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Analysis: Markets have hope but Obama speech may change little

By Steven C. Johnson

NEW YORK (Reuters) - After learning the U.S. economy added no new jobs in August, investors say they are ready for bold ideas from Washington to put people to work.

The problem is, few are convinced that U.S. politicians can deliver, particularly with the 2012 election barely a year off and acrimony among Democrats and Republicans running high.

That means President Barack Obama will be preaching to a pretty tough crowd on Thursday when he details plans to boost employment.

"In many respects, his hands are tied. It takes time to create jobs," said Quincy Krosby, market strategist at Prudential Financial in Newark, New Jersey. "And he's not going to have much cooperation from the other side of the aisle."

Still, the stakes for the economy and financial markets are high. Obama's speech comes with the jobless rate at or above 9 percent for a fifth straight month and his own approval ratings hovering near their lowest level since his 2008 election.

Greg Salvaggio, vice president of trading at Tempus Consulting in Washington, called it "a make-or-break moment."

"People would welcome almost anything at this point, but we need something bold, something that will pump money into consumers' hands and boost confidence," he said. "The market has been disappointed by the approach the White House has taken so far. They're looking for definitive leadership."

Media have reported Obama will push a $300 billion job creation package that includes tax cuts, infrastructure spending and aid to state and local governments. The White House has refused to comment on the estimated cost.

"To get the markets excited, a fiscal package would have to include some tax cuts and some infrastructure spending," said Ray Humphrey, senior vice president and senior portfolio manager at Hartford Investment Management Co, with $160.8 billion in assets under management.

"But the problem is, even if the spending increases and tax cuts are 'paid for' with some entitlement (reductions), there's no guarantee that this Republican Congress will go along with it because, frankly, by doing what they're doing, it's worked out for them in that the president has become less popular," Humphrey said.

Some traders said a nearly 3 percent rise in the benchmark S&P 500 index <.SPX> on Wednesday and a pullback in gold prices may reflect optimism that Obama will come out swinging.

But there's also scope for disappointment. Doug Cliggott, U.S. equity strategist at Credit Suisse, said tax cuts would probably have to be big and permanent to stoke a serious stock market rally, "and that won't be easy to do."

He recently reduced his year-end S&P 500 forecast to 1,100 from 1,275, saying earnings will contract in 2012 as nominal growth weakens, labor costs edge up and the dollar stabilizes as risk-averse investors bring money back home. A weak dollar helps overseas earnings for many S&P 500 firms.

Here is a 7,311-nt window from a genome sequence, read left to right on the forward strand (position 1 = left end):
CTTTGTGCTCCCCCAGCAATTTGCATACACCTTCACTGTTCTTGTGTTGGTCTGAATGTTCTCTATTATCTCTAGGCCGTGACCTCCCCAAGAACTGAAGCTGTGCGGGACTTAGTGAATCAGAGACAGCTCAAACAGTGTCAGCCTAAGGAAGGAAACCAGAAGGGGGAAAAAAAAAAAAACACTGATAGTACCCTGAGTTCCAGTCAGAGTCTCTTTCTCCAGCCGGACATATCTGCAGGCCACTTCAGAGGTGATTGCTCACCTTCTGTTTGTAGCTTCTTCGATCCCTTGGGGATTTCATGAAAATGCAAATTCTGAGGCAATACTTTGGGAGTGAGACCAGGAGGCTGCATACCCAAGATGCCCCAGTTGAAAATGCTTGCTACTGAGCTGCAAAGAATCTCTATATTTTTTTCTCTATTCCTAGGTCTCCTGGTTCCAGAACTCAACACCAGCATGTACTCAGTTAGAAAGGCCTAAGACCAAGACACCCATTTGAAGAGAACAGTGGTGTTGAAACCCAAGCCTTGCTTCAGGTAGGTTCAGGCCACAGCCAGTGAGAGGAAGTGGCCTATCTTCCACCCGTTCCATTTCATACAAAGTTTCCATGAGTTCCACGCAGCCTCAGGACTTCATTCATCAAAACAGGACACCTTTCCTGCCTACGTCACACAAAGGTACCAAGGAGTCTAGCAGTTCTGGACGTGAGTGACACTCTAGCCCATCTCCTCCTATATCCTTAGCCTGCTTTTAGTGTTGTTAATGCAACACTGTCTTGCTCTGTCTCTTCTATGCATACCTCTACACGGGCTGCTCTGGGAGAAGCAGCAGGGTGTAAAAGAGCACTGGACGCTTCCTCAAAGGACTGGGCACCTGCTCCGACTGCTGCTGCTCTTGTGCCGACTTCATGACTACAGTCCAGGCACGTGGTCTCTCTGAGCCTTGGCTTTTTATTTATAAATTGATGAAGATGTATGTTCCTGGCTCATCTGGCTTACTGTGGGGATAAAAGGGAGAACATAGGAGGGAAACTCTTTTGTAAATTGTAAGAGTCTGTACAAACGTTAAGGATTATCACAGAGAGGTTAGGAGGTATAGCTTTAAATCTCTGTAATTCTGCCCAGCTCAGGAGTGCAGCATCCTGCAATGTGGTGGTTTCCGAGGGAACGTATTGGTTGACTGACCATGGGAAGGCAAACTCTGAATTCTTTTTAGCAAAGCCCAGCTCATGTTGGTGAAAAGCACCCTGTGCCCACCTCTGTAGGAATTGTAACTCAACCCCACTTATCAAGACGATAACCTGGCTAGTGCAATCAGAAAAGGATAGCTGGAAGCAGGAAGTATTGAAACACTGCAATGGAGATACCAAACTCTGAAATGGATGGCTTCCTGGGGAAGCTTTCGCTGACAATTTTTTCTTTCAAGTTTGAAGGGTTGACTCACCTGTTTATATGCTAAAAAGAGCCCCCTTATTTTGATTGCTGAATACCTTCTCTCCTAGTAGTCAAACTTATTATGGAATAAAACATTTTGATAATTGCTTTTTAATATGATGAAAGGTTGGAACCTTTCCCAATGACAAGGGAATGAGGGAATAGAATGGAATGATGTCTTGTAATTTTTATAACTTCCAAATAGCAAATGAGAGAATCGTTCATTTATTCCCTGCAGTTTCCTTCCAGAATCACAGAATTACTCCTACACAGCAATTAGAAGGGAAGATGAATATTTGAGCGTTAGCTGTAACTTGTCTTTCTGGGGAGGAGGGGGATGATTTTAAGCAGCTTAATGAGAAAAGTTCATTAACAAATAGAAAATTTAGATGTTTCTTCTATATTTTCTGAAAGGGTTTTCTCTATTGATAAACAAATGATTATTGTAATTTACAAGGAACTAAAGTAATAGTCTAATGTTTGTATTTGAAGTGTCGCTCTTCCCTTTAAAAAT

David Brownlee, head of fixed income at Montpelier, Vermont-based Sentinel Asset Management, which oversees $28 billion in assets, said "You have to create incentives for corporations to invest. Most are sitting on boatloads of cash but have no sense that final demand is going to be there."

If Obama can't sway legislators, his speech may turn into little more than a quick trading opportunity.

"Most people realize there is no magic dust here," said Joe Saluzzi, co-manager of trading at Themis Trading in Chatham, New Jersey. "He can't wave a wand and create a million jobs."

ACRIMONY IN WASHINGTON

U.S. lawmakers have not inspired confidence this year on Wall Street or on Main Street. An acrimonious fight over the budget and the rising U.S. debt burden this summer led Standard & Poor's to strip the country of its AAA credit rating.

Markets did not react well to the resolution of the debt-ceiling fight, and the subsequent downgrade ignited an even bigger stock market sell-off while sending business and consumer confidence tumbling.

Since 2012 is an election year, hopes that Democrats and Republicans can cooperate at all are thinner than ever, with politicians likely to stand idly by watching as confidence continues to wane.

What's more, the mood in Washington, as elsewhere in the developed world, has turned sharply toward deficit reduction, leaving little appetite for more government spending.

Republicans criticized an earlier $800 billion fiscal stimulus program pushed by the White House, saying it had little real impact on the economy.

More than two years since the country emerged from recession, some 14 million Americans remain out of work. The budget deficit is running near 10 percent of total output, among the highest as a percentage of GDP since World War II.

"What makes this so daunting is there is no consensus on what would be a constructive set of actions to pursue," Credit Suisse's Cliggott said. "There's agreement that the patient is not well, but there seems to be a huge disagreement among the consulting physicians about what the right course of treatment might be."

One thing Obama may have on his side is the element of surprise. Krosby said markets rose smartly in 2010 when he dropped his earlier opposition to extending Bush era tax cuts.

"Expectations are rather low," she said, "so the president may come out again and surprise the market to the upside."

(Additional reporting by Ellen Freilich; editing by Dan Grebler)

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